In every true sermon the theme is Christ. Is that not what the preacher is charged with, to be Christ's ambassador, to speak not his own words, but to seek to speak the words of the Lord and to hold forth Christ on the Gospel pole? As we look at these words at the beginning of this Epistle, and as we consider Christ, I want to divide the subject matter into two parts: Firstly to say something with regard to the nature of the Lord Jesus Christ (we will observe that in his blessed Person there are two natures); Secondly to go on to speak of how John here sets before us what is involved in a true knowledge of Christ.

 

1. The Lord's nature or natures. We have looked at this on previous occasions but I make no apology for bringing this blessed subject before you again.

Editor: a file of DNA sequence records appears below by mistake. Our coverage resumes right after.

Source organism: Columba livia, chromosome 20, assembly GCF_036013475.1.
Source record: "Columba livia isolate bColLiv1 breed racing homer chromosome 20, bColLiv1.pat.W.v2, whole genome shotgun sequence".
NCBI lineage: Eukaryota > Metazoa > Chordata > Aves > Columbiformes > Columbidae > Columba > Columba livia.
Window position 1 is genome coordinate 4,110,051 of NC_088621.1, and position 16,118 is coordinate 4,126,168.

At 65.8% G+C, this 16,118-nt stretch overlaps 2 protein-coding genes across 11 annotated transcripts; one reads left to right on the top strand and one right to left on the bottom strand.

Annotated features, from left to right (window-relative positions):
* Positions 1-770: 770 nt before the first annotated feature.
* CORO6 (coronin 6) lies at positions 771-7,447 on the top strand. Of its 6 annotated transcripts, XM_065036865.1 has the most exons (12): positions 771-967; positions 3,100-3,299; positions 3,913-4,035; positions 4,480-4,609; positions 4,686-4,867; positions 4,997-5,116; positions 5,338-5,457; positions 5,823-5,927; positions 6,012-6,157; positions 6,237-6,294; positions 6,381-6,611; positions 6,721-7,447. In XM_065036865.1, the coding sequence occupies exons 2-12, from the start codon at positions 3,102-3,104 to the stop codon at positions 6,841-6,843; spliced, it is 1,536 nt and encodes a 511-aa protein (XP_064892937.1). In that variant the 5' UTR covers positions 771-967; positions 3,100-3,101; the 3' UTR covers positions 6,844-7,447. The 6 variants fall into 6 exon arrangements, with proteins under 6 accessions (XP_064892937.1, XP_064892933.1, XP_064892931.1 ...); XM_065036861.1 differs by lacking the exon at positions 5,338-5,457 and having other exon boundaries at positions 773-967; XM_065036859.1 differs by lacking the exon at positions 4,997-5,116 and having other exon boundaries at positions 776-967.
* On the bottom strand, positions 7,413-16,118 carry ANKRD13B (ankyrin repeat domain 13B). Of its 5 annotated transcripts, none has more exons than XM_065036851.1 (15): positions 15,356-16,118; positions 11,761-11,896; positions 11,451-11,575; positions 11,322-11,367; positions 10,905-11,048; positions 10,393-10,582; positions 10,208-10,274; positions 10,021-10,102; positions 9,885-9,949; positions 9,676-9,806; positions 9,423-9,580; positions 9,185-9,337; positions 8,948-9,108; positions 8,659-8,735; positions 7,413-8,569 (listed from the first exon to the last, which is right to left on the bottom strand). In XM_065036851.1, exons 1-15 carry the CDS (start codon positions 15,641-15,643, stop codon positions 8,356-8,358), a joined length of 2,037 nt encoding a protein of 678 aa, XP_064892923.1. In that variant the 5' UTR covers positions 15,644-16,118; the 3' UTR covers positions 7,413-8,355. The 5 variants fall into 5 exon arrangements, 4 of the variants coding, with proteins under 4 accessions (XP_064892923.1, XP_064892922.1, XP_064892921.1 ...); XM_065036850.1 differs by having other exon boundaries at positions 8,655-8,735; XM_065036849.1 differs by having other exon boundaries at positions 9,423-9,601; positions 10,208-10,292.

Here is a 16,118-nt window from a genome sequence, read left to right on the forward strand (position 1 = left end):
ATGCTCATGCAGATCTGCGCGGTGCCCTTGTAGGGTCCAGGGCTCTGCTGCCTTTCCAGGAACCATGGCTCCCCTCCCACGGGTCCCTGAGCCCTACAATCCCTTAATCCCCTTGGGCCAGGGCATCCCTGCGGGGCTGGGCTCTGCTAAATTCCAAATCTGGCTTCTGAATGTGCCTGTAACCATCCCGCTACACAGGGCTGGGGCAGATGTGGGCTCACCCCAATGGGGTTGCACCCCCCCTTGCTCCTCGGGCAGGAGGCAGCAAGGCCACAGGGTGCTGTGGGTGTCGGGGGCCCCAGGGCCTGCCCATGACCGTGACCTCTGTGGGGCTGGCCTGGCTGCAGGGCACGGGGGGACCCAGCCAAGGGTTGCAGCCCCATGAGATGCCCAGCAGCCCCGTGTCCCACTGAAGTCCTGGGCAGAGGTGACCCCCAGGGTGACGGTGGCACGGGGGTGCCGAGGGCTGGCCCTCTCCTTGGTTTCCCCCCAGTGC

It is right and proper that we understand the significance of the work of Christ. He came into the world on a mission, charged by the Father to accomplish a work. He clearly had a specific commission from the Father. "....My meat is to do the will of him that sent me, and to finish his work" (Jno. 4:34). He was, in his life and by his death, to answer for his people; those whom the Father had given to him, those who were in debt to the holy and righteous law of God. Christ was to stand in their law-place and for them to answer all the charges of the law. "But when the fulness of the time was come, God sent forth his Son, made of a woman, made under the law, to redeem them that were under the law" (Gal. 4:4,5). He did this, in his death. We see him as the One who honours and magnifies God's law in all the breaches of it, because his people were the breakers of it and upon them there was that terrible sentence of death, "The soul that sinneth, it shall die" (Ezek. 18:4). "The wages of sin is death" (Rom. 6:23). So Christ dies and he dies "the just for the unjust" (1 Pet. 3:18), his people's substitute, to bring them to God. Besides that which he does in his passive obedience there upon the cross; there is also the significance of the active obedience of his life. Even in his life he is the One who honours and magnifies the law of God in all its precepts, as the Surety of his people. He comes and he accomplishes the law, he fulfils it by his obedience. Holy, harmless, undefiled was he, and separate from all sinners (Heb. 7:26), the only righteous man that has ever lived upon the earth. Although the first man, Adam was created upright, yet he sought out many inventions, he fell (Eccl. 7:29). But the last Adam does not fall, he accomplishes all the holy law of God. We make much of this great work of Christ, all that was wrought in order to the saving of his people, the precious blood that he shed for the purging and cleansing away of all their sins, the righteousness that was wrought in his life that he might have a robe wherewith to clothe them. And so in him they stand before God as a people who are justified, even as his righteousness is imputed to them. He finished the transgression, made an end of sin, made reconciliation for iniquity, and brought in everlasting righteousness (Dan. 9:24). We rightly make much of this.